VILNIUS - Lithuania's medical personnel, exasperated with their efforts to win a pay hike, have resolved to stage a general strike on May 17. The labor union initiative to walk off work was almost unanimously approved by medical staff, according to a nationwide healthcare poll conducted last weekend.
Doctors claimed they would provide only emergency health assistance while on strike and would continue until the government agreed to fulfill their demand and raise salaries by 50 percent this year.
Medics claim they are earning less than the average Lithuanian employee. According to union data, the average doctor's salary last year was 1,400 litas (405 euros) before taxes, while nurses earned up to 800 litas a month. Supporters of the strike argue that such salaries do not coincide with the medics' level of education or the responsibility and significance of their work.
Prime Minister Algirdas Brazauskas poured oil into the fire when he submitted alternative figures to union leaders and members of the Seimas (Lithuania's parliament) last week. The head of government said that medical workers were actually earning 2,479 litas a month, double the average in Lithuania, as a result of consistent growth over the past three years.
Brazauskas' words provoked the wrath of medical staff, since he failed to emphasize that doctors who indeed earn such salaries work multiple jobs, which medical workers claim has led to stress, fatigue, poor performance and a "brain drain."
Medical unions called for the salary demands to start in May. The government, however, has limited its promise to a 24 percent increase.
Medical workers have balked at this number and believe the government can come up with the 100 million litas required to meet their demands. They have suggested that the government redistribute funds throughout the healthcare system as one way of solving the standoff.
The Health Ministry announced that, in order to raise salaries by 50 percent, an additional 350 million litas would be required 's money the budget doesn't have. Health Minister Zilvinas Padaiga hopes that medical personnel will change its minds and look for more productive ways to improve the situation.
Moreover, doctors are demanding that the government observe the major provision in the Lithuanian Health Program. This provision states that the healthcare system must receive no less than 5 percent of the gross domestic product, and that medical salaries must be raised by at least 50 percent in 2005.
Others, however, argue that doctors have disregarded the state's overall economic situation and drawn too much attention to their problems. They also say the doctors' actions might cause copy-cat protests in other budget spheres.
"Nobody doubts that a doctor's work is very hard 's it's also obvious what disastrous effects the country might face due to increasing emigration in search for a better life. However, emphasizing the same aspects, the doctors belittle those representing other professions," said Vytautas Radzvilas, a political scientist from Vilnius University.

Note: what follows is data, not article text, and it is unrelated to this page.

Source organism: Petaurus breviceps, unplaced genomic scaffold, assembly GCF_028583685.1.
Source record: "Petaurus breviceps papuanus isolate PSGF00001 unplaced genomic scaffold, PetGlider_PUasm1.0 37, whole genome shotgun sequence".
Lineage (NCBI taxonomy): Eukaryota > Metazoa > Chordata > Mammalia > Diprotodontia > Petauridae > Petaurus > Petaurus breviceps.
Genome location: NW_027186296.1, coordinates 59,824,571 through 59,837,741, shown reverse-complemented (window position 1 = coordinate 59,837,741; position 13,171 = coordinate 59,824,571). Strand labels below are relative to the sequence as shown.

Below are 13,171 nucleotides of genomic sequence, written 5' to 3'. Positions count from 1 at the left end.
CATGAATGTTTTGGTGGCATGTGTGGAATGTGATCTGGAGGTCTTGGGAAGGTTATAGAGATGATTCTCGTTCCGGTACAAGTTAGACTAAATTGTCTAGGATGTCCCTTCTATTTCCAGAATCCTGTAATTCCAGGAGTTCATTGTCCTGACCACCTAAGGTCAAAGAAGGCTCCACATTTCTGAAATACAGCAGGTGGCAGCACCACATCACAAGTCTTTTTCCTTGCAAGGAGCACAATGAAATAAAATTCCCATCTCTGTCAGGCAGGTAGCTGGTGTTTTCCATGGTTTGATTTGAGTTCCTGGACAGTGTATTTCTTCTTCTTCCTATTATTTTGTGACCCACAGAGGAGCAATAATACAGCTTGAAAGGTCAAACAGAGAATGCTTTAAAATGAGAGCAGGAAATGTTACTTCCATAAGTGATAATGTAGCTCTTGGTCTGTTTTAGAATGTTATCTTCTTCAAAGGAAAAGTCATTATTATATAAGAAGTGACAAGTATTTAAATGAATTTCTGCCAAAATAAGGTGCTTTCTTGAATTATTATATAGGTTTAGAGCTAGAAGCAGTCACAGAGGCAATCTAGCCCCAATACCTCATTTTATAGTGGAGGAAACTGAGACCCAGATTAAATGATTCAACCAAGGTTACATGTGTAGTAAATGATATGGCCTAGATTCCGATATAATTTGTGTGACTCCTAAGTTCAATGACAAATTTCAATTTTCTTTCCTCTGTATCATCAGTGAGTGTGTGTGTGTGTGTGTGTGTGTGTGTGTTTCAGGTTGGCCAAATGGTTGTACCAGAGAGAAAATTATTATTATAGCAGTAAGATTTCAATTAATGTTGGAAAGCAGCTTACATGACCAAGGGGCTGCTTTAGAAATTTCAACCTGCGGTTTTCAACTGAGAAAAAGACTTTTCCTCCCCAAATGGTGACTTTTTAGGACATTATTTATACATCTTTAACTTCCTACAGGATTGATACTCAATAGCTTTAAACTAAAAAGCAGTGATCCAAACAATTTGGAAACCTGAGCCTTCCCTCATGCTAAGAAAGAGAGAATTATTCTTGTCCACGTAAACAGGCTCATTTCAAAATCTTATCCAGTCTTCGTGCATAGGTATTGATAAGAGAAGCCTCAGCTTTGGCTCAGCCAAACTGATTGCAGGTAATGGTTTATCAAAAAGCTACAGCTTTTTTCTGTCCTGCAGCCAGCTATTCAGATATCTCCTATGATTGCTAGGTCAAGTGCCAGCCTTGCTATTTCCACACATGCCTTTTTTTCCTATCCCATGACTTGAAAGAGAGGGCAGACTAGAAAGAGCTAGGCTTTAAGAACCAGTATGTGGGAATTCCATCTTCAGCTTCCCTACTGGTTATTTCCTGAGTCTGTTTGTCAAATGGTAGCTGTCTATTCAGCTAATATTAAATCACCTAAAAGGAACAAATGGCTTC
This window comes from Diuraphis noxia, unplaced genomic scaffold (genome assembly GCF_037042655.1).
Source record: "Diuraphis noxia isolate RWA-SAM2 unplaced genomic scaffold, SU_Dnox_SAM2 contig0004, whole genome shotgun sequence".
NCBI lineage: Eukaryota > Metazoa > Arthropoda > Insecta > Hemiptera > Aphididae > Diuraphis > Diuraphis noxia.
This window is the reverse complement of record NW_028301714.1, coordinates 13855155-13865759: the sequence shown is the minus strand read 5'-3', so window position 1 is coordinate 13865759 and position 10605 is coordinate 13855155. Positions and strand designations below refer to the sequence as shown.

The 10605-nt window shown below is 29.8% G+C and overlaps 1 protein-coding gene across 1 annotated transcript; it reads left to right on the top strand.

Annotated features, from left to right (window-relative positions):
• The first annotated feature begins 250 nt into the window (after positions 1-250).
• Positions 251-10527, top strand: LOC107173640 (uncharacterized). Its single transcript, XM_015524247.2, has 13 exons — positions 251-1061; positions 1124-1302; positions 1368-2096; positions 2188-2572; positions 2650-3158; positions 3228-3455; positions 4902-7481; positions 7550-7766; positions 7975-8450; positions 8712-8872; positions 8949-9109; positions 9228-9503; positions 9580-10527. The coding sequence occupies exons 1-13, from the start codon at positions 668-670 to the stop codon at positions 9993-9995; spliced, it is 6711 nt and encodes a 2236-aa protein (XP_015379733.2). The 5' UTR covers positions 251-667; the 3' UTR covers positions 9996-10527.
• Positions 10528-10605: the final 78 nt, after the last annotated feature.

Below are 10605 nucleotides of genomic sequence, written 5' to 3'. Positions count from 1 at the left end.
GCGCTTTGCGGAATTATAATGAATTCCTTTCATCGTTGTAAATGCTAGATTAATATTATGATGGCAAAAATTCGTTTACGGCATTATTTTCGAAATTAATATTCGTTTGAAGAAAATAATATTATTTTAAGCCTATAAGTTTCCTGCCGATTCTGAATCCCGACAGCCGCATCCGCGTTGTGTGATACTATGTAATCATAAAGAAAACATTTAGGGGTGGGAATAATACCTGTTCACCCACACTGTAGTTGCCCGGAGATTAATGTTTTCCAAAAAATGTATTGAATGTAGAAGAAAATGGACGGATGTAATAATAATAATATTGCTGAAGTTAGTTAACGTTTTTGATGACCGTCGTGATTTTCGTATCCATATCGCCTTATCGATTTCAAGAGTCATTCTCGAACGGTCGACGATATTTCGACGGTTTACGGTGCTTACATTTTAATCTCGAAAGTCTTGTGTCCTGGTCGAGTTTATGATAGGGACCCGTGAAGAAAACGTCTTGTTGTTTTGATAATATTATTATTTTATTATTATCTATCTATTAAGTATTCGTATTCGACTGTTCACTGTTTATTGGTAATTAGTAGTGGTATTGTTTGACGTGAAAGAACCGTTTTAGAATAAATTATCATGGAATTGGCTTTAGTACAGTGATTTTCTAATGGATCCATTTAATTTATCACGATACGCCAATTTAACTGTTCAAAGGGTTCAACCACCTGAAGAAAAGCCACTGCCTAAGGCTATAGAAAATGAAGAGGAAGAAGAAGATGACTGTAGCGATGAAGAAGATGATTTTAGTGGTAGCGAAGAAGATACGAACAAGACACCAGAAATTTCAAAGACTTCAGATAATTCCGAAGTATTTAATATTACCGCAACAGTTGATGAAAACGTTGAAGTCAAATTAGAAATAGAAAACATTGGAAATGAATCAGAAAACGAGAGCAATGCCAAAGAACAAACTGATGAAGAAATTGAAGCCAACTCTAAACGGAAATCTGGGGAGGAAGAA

Rytis Juozapavicius, director of Transparency International in Lithuania, said that an increase in salaries would not solve the widespread trend to accept additional payments from patients.
"While deliberating on the demand for a salary increase, it is necessary to consider what needs to be done with nonofficial salaries. Higher wages in the healthcare system surely would not break the trend, which was fostered for decades, toward additional reimbursement. And the medical staff would not stop taking it," Juozapavicius told the Elta news agency.
Last autumn Transperancy International initiated a public awareness commercial on TV dealing with anticorruption. The video urged society to stop bribing doctors.
"At least five doctors criticized us for daring to show such things 's the money is essential to support their families, and they consider it legally earned. From conversations with doctors, we learned that nonofficial wages sometimes comprise up to 30 percent of the doctor's total income," Juozapavicius added.
Transperancy International data showed that the practice of accepting unofficial reimbursements is widespread. The research paper "Corruption in Lithuania's Regions and Municipalities" in 2004 revealed that 76 percent of respondents saw a doctor in 2004 and 32 percent of those offered under-the-table compensation. Transperancy International claimed that most patients did this on their own initiative.
SoDra, a social insurance fund, claims there are about 11,000 doctors working in Lithuanian health institutions, of which 6,758 have one job with an average monthly salary of 1,621 litas and 3,285 have two jobs and an average monthly income of 3,731 litas.
Another 751 doctors, according to SoDra, worked more than two jobs and were earning an average of 4,715 litas.